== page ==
Twenty years ago, after George W. Bush won two recounts, Al Gore chose to pursue county by county, precinct by precinct recounts in order to find the 500 or so votes that, amazingly given the millions of votes cast, would have turned the election in his favor. In doing so, he broke with a long-standing tradition in American politics.
It was understandable, I suppose, given the truly handful of votes that cost him the election. Those of us on the conservative side were distressed, however, that Gore did not show the grace to accept the results (as Nixon had, for example) and put the nation through a month of conflict and uncertainty as he tried to mine votes. Remember hanging chads. As it turned out, the Supreme Court put a halt to the deleterious process and Bush effectively won, as he deserved to win, not because he was anymore in his rights than Gore, but because the process as it existed at the time led to his winning.
Only a statewide recount might have changed the outcome, which Gore never requested because he was not confident it would give him what he wanted.
Now, then, how odd to see conservatives replicating the Gore fiasco with the same conspiracy mindset that historian Richard Hofstader once described as the “paranoid style” in American politics. People like William F. Buckley Jr. and those he mobilized spent near a half century trying to build a conservative movement that was based on intellectual principles, transcendental values and a constitutional framework.
I write as one who did not support Trump, in full transparency, and still don’t. Not because I think he was treated fairly, because he was not in many ways. The impeachment process and the Russian collusion charge were paranoia manifest on the left side of the house and should have been immediately derailed. The obsessive anti-Trump commentary on most of the cable networks and in several major magazines and papers was truly embarrassing and infuriating. Counting masks at the Supreme Court swearing in ceremony for example, but ignoring the pandemic health concerns as tens of thousands of Biden supporters crowded major cities. Hypocrisy on full display, which I will call out in a way that George Will and Bill Kristol and other never Trumpers never have.
But the current claims by Trump and his followers that he was cheated, the election stolen, is overheated rhetoric that could do long-term damage to our nation and the conservative movement. Where is the evidence beyond isolated cases that have mostly been explained even by Republicans who were running the voter counts? As someone who did not support the Democrats or Trump, perhaps I can look at this with a degree of detachment – Republicans are playing with fire and have seeded the possibility of civil unrest that will make George Floyd riots look tame.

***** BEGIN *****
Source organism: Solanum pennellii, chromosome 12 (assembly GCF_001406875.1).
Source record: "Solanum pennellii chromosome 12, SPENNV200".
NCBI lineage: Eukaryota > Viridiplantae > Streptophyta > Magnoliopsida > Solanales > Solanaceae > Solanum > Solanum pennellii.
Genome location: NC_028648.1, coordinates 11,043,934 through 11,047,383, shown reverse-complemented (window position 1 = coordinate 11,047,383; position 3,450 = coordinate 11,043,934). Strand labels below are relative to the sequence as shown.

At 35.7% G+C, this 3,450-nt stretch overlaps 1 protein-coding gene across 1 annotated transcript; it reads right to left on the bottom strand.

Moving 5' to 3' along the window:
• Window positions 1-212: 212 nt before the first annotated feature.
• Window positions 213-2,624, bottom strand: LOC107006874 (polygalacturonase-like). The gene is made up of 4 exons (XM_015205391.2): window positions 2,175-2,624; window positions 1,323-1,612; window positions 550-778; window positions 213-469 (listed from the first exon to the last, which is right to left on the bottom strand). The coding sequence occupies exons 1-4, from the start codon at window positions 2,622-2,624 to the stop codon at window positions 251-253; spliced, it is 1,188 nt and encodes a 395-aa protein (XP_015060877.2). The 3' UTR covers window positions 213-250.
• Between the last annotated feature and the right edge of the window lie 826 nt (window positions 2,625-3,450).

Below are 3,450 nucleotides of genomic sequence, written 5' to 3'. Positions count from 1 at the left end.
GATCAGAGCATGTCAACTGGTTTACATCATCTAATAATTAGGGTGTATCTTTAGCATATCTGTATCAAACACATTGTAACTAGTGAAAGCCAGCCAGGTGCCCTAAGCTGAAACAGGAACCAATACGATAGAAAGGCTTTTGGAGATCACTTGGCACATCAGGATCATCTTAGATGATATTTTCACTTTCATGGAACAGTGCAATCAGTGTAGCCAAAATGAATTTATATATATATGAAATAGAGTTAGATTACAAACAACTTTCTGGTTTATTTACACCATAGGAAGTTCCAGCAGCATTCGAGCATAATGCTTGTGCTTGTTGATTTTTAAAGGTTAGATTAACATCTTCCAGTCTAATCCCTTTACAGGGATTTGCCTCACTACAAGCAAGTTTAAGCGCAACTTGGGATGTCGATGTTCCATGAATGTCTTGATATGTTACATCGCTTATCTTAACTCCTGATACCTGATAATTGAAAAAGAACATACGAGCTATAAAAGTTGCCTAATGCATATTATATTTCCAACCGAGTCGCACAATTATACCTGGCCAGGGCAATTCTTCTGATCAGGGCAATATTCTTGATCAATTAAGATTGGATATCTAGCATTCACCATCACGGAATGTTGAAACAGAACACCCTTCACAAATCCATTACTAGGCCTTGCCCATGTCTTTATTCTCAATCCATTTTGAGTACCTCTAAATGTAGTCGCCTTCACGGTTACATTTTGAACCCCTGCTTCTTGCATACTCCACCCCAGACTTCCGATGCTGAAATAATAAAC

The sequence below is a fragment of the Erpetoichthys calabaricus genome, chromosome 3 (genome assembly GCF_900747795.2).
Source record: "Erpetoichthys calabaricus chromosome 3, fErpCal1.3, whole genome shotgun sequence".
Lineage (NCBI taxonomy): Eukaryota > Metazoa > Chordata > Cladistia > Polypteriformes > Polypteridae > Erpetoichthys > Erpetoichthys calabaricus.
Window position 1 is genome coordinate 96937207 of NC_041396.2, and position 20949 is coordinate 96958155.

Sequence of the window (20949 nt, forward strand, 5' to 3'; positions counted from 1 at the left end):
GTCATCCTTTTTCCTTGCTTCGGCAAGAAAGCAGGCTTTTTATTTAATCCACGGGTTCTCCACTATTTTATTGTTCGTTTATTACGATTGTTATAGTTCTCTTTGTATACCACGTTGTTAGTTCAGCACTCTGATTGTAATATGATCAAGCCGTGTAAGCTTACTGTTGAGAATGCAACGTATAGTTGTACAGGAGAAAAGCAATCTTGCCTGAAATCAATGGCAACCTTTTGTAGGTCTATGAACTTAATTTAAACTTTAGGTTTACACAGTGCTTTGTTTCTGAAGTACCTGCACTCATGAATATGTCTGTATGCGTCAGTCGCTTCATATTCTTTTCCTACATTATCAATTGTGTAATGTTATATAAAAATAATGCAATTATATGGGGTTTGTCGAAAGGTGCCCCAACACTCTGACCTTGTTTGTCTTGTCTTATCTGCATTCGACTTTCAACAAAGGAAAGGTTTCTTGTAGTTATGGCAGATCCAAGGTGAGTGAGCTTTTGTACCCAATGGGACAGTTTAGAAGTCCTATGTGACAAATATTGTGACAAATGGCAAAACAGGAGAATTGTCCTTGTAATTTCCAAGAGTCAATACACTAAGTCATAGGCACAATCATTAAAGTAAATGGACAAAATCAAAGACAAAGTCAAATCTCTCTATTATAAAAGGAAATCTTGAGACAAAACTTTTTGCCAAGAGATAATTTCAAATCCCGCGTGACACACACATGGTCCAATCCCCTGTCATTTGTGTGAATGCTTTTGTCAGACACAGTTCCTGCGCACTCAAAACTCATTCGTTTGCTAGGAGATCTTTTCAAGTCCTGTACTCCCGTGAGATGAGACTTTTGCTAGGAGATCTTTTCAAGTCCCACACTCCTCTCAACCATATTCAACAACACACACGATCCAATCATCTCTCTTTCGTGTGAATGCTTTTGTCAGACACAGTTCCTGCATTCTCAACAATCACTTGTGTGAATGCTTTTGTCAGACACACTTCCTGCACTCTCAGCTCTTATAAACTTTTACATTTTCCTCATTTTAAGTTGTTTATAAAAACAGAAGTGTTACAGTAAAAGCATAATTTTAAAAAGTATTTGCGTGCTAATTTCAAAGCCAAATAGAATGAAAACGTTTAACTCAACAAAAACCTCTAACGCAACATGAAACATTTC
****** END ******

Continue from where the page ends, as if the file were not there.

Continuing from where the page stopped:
Understand, this is not to suggest that Trump has no right to seek recounts and to raise questions, but the anti-intellectualism evident is frightening for a Buckley/Reagan conservative. We were cheated. Therefore we will manufacture evidence to prove it? The logic is mind boggling. We lost. Therefore we were cheated. This is typical Trump narcissism at work and why I did not vote for him. It is always about him, rarely about the country or conservative principles or even the better angels of our nature. No, always his ego must be appeased, which is why he has had more turnover in his cabinet and on his staff than any president in memory, why anyone who disagrees with him his immediately ostracized. This is simply a “cancel” mentality on the right. It is bad enough that the left is trapped in its own paranoia and Stalinist rhetoric mode, do Republicans and conservatives really want to travel that road?
There is really only one interesting claim that has been made worth a second look – that of under-vote ballots. No one on either side has offered a rational review of the issue. Sidney Powell claims there are about 450,000 votes across several states that demarked only Biden. No other candidates on those ballots received votes. That is odd, she and others claim. However, this is about 2% of the total vote in those key states if I understand the math. If those votes are fraudulent, and nothing yet suggests they are, this could turn the election. Facts matter. It is simple enough to produce those ballots and assess their validity by a sample review. Are they signed. Can they be traced to registered voters? Did Trump also have under vote ballots in his tally? Were they signed. Can they be tied to registered voters? Is there anything ahistorical about the under vote this year as opposed to prior years? Yet, rather than simply asking honest questions, the first rhetoric from Trump and his team is inflammatory – and assumes the crime before the evidence is even reviewed. Sound familiar? Yes, indeed, it is the leftist playbook on police violence, Trump and conservatives generally. But if conservatives are no better than the left, why be a conservative in the first place, if the cult of personality rather than grounded principles are going to drive your thinking? A few cases of mishandled ballots across the nation – does not a material case make. Perfection is impossible. But suddenly it is the pro-Trump forces, who apparently could forgive Trump virtually any behavior, including lying about his political opponents in his own party, who feel compelled to take every discrepancy across millions of votes and try to make it look like massive fraud. Show me the evidence. Then I will listen. Until then, stop claiming fraud and start talking about due process given the closeness of the election.
There are other issues that need our attention now, including winning the Senate races in Georgia. Let’s not let the wounded ego of President Trump drag the entire country down with it. We know better. Or should.